Cetearyl Alcohol

A blend of cetyl alcohol and stearyl alcohol, the fatty alcohols that are derived from palm oil. It helps to create emulsions that give off a soft and silky emollient feel and also increase product thickness.
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Cetearyl Alcohol

Overview

Cetearyl alcohol is a white, waxy solid supplied in a pellet or a flake. This ingredient is a blend of the fatty alcohols cetyl alcohol and stearyl alcohol, and it is used as a co-emulsifier in the production of oil-in-water emulsions.

Although it cannot emulsify oil and water on its own, cetearyl alcohol is a critical component in many oil-in-water emulsions. Generally paired with a more oil-loving emulsifier, such as cetearyl glucoside, it helps create emulsions that give off a soft and silky emollient feel.

It is also an excellent viscosity controlling agent. The more cetearyl alcohol that is added to the product, the higher the viscosity will be, and occasionally, it is used to increase the thickness of waterless, or anhydrous, systems as well. This structuring capability of cetearyl alcohol makes it useful for stabilizing emulsions, which lends to its ability to function as a co-emulsifier.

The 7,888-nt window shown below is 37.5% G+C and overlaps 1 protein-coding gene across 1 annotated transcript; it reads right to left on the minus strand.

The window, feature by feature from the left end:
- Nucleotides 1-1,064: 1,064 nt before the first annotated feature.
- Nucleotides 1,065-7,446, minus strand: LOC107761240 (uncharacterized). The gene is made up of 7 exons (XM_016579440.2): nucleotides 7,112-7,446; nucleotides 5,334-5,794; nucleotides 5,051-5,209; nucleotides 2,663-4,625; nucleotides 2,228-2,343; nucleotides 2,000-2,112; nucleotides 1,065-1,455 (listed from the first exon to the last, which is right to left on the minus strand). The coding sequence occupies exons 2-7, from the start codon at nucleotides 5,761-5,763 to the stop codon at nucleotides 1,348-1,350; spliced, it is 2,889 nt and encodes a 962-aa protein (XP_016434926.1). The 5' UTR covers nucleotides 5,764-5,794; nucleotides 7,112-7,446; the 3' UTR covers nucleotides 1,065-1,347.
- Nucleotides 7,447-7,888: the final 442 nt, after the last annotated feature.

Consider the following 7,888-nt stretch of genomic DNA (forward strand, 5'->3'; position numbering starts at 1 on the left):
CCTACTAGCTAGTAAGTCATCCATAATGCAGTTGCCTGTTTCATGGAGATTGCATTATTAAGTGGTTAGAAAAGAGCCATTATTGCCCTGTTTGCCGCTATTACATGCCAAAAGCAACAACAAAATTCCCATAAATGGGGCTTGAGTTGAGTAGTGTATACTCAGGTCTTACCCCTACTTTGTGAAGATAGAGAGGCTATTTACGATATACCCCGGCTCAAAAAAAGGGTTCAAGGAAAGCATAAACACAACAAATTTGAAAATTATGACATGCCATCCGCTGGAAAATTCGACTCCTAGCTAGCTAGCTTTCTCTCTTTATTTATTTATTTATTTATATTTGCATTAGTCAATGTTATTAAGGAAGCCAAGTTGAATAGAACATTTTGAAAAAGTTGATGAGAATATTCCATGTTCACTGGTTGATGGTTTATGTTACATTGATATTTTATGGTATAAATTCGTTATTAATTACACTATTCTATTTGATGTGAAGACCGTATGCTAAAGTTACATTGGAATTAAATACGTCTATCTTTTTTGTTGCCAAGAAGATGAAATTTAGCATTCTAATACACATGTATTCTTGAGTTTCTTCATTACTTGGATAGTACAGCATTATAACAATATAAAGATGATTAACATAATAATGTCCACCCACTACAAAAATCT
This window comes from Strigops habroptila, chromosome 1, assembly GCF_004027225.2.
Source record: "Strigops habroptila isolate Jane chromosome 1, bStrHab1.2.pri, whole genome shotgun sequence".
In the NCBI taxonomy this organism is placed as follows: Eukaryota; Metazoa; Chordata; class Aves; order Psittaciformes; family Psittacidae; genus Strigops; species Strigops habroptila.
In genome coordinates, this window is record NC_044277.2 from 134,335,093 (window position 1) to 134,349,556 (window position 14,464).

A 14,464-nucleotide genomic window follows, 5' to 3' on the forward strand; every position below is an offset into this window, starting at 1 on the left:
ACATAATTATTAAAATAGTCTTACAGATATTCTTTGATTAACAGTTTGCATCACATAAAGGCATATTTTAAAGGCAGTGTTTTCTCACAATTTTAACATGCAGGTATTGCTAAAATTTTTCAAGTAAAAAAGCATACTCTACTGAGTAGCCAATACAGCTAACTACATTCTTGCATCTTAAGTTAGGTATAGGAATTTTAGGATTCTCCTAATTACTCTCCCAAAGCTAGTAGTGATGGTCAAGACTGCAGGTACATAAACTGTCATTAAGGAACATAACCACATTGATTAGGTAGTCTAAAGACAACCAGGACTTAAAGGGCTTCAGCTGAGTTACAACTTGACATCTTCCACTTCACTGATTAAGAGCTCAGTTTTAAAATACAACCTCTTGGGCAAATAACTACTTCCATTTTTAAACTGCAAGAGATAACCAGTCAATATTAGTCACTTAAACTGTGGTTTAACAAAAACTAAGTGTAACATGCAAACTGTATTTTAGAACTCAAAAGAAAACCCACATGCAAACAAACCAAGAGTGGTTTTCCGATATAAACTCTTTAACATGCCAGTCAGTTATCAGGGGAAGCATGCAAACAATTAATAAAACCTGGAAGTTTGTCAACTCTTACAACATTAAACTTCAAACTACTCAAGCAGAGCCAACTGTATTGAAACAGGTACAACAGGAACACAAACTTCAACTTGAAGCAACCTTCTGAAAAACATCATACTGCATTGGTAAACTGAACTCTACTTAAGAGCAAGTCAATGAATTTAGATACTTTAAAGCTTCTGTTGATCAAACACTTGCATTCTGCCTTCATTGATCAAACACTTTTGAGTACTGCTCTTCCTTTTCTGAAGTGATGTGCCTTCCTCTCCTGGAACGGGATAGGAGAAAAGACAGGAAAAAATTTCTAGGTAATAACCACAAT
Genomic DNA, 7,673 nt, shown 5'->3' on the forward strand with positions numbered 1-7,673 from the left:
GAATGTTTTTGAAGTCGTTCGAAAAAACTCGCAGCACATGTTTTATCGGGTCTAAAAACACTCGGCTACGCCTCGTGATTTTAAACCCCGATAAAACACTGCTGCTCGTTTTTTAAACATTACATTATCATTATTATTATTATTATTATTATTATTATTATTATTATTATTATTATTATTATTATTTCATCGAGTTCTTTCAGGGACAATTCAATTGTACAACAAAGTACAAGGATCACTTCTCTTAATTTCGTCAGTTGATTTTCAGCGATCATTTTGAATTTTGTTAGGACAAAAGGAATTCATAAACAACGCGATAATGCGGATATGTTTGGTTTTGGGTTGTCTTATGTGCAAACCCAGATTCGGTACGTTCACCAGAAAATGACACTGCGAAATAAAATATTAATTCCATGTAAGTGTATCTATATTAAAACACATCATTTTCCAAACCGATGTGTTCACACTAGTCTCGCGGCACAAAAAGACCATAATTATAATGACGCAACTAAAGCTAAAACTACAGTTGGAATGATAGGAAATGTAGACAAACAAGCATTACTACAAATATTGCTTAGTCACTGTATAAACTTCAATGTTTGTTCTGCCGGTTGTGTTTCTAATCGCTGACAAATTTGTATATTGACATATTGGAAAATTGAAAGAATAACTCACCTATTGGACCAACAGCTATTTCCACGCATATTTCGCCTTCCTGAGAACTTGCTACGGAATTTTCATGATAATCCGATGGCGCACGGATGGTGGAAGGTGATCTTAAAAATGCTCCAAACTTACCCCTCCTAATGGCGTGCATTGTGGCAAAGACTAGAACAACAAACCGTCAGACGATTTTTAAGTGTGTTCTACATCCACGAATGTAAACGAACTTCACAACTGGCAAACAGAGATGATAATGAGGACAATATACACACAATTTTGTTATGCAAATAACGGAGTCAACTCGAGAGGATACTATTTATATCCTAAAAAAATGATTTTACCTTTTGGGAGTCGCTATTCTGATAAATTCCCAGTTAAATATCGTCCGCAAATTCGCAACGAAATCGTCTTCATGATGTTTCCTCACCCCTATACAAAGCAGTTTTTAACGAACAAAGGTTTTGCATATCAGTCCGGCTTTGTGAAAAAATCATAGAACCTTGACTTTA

Due to the co-emulsifying trait of this ingredient, it also is considered an opacifier because emulsions are always opaque. Cetearyl alcohol is a natural ingredient, with both components of its blend being derived from palm oil.

When combined with ceteareth-20, cetearyl alcohol forms a comedogenic mix (according to acne.org).